We can quickly “assume” CP is tailored for businesses. However, I come from a community where businesses means Enterprise work while medium and small-scale is a “hustle”. How can we best reach out to users for businesses without the unsaid exclusion? How does your community perceive businesses?
I don’t think that “business” is the right word here. I’d better define it as “important” website, because some blogs are not business, but very important to authors. So, target as “important websites” are much better IMHO, but the right wording should be found. Yes, this task I put on myself, but I need more time.
We don’t try to define business, really. Instead, we define our target market in terms of what types of websites might support business or professional organizations. Typically, these kinds of sites are less likely to be do-it-yourself projects and more likely to involve professional designers and developers. Typically, they will have more features, more complexity than an out-of-the-box WordPress or ClassicPress site.
That is NOT to say CP doesn’t do a great job as a blog platform or a simple brochure website. But as we make decisions about where we’re going for v2, the needs of ‘business’ sites will be primary drivers. We want ClassicPress to be a great platform for professional development.
You can read more about it here: https://www.classicpress.net/blog/2018/10/29/classicpress-for-business-professional-organization-websites/
Yes, you are right, but still we should find the right wording for general public who know nothing about CP.
“We changed internal architecture to as robust and flexible as business apps are developed” is the right message and can be attractive for broader audience, including smal and big business, but “targeted for business websites” can be scary for a food blogger. We understand many technical issues, but general audience does not, so we should choose wording very carefully.
A business site (to me) is simply any site that, if it were to go down, it would be losing sales, leads, signups, ad revenue, or awareness, etc. – ie, any of the things professional businesses and organizations want out of their sites.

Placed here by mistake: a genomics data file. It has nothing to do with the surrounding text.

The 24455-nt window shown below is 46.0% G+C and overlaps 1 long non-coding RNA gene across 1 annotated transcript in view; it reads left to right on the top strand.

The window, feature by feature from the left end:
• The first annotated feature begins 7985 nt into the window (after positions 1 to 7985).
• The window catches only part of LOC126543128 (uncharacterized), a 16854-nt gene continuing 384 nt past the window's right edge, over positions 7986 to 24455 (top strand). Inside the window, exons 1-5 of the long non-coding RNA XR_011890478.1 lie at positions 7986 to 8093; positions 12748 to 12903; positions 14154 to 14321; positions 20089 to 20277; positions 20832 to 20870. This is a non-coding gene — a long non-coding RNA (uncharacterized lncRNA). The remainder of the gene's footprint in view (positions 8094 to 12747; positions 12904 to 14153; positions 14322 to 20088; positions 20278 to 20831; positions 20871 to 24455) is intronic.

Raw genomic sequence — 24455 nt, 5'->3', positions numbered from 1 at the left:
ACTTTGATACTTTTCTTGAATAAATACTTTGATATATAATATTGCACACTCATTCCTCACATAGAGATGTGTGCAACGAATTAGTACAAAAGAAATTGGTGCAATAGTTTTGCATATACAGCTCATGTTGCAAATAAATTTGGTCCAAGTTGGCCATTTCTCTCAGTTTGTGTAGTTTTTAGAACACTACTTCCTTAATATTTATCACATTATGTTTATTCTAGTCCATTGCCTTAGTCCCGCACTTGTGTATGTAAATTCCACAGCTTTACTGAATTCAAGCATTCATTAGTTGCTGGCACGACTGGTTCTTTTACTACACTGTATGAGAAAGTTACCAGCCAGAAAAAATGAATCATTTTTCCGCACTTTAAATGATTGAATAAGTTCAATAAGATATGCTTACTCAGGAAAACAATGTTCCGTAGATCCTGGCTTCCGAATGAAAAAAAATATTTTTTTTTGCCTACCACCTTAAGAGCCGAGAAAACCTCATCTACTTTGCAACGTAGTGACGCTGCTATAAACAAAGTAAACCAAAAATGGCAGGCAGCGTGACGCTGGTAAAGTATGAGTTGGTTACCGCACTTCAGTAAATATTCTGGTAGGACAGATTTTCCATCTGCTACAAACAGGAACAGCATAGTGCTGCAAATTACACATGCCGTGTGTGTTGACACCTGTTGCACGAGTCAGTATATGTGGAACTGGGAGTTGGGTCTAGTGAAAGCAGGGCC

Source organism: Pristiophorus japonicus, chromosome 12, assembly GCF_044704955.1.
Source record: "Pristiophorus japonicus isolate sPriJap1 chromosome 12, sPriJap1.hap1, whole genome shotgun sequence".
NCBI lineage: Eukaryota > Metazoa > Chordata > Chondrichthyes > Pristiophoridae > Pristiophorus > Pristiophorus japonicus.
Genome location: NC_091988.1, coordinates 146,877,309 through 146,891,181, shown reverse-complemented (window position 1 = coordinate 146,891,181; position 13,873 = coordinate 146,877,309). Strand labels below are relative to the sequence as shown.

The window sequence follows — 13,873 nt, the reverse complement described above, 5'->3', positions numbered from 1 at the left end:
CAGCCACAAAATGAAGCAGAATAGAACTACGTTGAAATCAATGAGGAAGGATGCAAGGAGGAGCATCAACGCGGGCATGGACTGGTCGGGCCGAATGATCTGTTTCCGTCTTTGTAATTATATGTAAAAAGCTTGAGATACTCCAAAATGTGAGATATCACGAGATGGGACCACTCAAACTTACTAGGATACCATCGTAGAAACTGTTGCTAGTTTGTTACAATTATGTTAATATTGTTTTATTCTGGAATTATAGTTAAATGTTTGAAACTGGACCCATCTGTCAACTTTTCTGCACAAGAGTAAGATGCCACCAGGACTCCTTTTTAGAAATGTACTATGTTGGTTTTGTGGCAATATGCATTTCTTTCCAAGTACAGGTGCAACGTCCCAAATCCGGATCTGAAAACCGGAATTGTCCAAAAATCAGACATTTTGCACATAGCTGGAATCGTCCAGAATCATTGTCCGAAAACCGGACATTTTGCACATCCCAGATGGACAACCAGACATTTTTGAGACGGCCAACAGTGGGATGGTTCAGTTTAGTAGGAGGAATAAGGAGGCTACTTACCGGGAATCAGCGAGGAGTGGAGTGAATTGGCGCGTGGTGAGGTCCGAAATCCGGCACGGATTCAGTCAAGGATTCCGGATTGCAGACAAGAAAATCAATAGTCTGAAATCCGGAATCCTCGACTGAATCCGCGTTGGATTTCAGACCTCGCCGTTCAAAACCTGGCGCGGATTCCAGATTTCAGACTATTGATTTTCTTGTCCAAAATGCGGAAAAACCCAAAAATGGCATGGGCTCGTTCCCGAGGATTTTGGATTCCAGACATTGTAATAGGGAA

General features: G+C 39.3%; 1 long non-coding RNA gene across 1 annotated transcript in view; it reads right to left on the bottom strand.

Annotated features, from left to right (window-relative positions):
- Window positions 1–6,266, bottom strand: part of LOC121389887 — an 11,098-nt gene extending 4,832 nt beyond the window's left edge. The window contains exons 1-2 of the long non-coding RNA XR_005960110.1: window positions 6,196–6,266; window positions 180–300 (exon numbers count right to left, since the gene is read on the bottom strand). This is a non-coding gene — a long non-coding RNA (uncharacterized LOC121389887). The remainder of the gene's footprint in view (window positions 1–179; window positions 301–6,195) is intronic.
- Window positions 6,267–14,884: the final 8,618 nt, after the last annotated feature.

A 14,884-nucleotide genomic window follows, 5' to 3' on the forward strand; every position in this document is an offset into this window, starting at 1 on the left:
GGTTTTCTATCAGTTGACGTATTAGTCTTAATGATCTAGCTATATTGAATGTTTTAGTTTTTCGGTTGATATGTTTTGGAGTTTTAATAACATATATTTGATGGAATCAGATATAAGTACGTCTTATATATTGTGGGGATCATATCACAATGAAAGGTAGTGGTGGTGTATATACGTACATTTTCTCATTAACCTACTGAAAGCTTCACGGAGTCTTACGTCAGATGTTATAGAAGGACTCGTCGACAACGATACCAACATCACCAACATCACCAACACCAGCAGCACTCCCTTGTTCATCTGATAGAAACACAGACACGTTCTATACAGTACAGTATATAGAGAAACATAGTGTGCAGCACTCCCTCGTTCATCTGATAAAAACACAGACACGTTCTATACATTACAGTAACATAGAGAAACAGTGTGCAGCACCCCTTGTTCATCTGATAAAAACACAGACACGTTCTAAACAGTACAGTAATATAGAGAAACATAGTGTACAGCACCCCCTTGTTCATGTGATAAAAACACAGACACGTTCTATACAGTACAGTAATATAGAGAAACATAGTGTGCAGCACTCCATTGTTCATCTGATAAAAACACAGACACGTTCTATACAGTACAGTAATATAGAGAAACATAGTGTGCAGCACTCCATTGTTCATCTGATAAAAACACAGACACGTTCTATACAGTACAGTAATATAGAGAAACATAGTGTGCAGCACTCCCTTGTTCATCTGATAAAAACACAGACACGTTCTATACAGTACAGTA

A site that’s intended to share family recipes between a handful of people wouldn’t be considered a business site, but, if that same site were generating actual ad revenue, then it would. I think it really just depends on the purpose of the site and whether it’s generating anything of value.
“we quickly realized that the situation with Gutenberg highlights a distinction between two groups in the WordPress market: bloggers versus business and professional organization* site owners.”
No, serious blogger can prefer CP too, because to write with a TinyMCE is more convienant than with Gutenberg. But he doesn’t consider himself as a “business”. The distinction is in an attitude, not in the site’s purpose. So, IMHO, we should target distinction in developers’ attitude, not the site’s purpose.
The link provided highlights the problem: if you need a long text explaining what you mean, it is the problem. Better to think how to express it in the few words, because nobody will read those explanations. That’s why I say we need better wording in the ClassicPress description, why “versatile…” or “business oriented” didn’t fit the needs.
Irritations and Expectations: seeking input
If we don’t state who our desired market is, we won’t have a market. WordPress took the ‘all-things-to’all-people’ model as far as they could. I don’t think we should make the same mistake.
To reiterate, bloggers are welcome, and CP will be a great platform for blogs. But we’ll be focusing on business and professional website needs to guide decisions about future improvements.
Finally, there are some website owners for whom WP or Wix or Squarespace may be a better fit. We’re OK with that: we aren’t trying to capture 100% of the market.
The ‘general public’ (aka ‘everyone’) is not who we’re targeting. And that’s on purpose, not out of neglect or lack of inclusiveness. Bloggers can find a happy home with CP, if they wish.
We should find the weakness in WP and do the opposite. Technically, CP is doing exastly like this. Now we should do it in our communication. My gut is telling me that there should be a better message which tells the message in more dramatic way.
Like, “Changes we don’t believe in”, or “Business websites first”.
“We’ll be focusing on business and professional website needs” - the same idea, but expressed different, in a more memorable way. I am trying to find one, but I need more time.
Yes, please. If you can think of something succinct and clever from which a professional developer or the CTO of a small-medium-business concludes “This is the perfect platform on which to build a business website”, then by all means, I would love to hear it.
I am thinking, but it takes time. Sometimes months, not weeks. At the same time, I need more input here: Irritations and Expectations: seeking input
This topic is not for the rant, it is for stimulating thinking process. If you can, please, drop some experience there.